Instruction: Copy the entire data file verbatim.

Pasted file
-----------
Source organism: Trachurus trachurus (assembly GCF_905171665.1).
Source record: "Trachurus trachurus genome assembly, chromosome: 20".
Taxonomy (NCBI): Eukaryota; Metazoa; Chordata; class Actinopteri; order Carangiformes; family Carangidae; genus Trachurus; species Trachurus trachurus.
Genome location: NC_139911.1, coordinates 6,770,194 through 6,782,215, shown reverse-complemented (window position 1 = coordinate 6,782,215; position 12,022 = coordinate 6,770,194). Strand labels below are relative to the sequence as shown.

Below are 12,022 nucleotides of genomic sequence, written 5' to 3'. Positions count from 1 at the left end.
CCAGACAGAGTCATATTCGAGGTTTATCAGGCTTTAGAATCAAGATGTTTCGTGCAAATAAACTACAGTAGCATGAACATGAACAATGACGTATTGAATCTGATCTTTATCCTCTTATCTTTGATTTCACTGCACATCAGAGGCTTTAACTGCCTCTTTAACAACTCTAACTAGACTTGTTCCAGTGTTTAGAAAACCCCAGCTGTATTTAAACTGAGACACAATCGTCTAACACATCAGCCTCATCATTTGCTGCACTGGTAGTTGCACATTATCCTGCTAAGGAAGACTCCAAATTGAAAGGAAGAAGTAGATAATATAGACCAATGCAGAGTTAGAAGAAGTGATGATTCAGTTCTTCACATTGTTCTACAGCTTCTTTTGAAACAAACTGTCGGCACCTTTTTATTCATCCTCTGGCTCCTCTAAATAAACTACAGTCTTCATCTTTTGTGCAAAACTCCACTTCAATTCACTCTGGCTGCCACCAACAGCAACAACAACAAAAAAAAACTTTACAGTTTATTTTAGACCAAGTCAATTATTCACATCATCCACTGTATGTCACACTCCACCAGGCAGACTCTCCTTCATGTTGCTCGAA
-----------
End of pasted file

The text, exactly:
Source organism: Trachurus trachurus (assembly GCF_905171665.1).
Source record: "Trachurus trachurus genome assembly, chromosome: 20".
Taxonomy (NCBI): Eukaryota; Metazoa; Chordata; class Actinopteri; order Carangiformes; family Carangidae; genus Trachurus; species Trachurus trachurus.
Genome location: NC_139911.1, coordinates 6,770,194 through 6,782,215, shown reverse-complemented (window position 1 = coordinate 6,782,215; position 12,022 = coordinate 6,770,194). Strand labels below are relative to the sequence as shown.

Below are 12,022 nucleotides of genomic sequence, written 5' to 3'. Positions count from 1 at the left end.
CCAGACAGAGTCATATTCGAGGTTTATCAGGCTTTAGAATCAAGATGTTTCGTGCAAATAAACTACAGTAGCATGAACATGAACAATGACGTATTGAATCTGATCTTTATCCTCTTATCTTTGATTTCACTGCACATCAGAGGCTTTAACTGCCTCTTTAACAACTCTAACTAGACTTGTTCCAGTGTTTAGAAAACCCCAGCTGTATTTAAACTGAGACACAATCGTCTAACACATCAGCCTCATCATTTGCTGCACTGGTAGTTGCACATTATCCTGCTAAGGAAGACTCCAAATTGAAAGGAAGAAGTAGATAATATAGACCAATGCAGAGTTAGAAGAAGTGATGATTCAGTTCTTCACATTGTTCTACAGCTTCTTTTGAAACAAACTGTCGGCACCTTTTTATTCATCCTCTGGCTCCTCTAAATAAACTACAGTCTTCATCTTTTGTGCAAAACTCCACTTCAATTCACTCTGGCTGCCACCAACAGCAACAACAACAAAAAAAAACTTTACAGTTTATTTTAGACCAAGTCAATTATTCACATCATCCACTGTATGTCACACTCCACCAGGCAGACTCTCCTTCATGTTGCTCGAA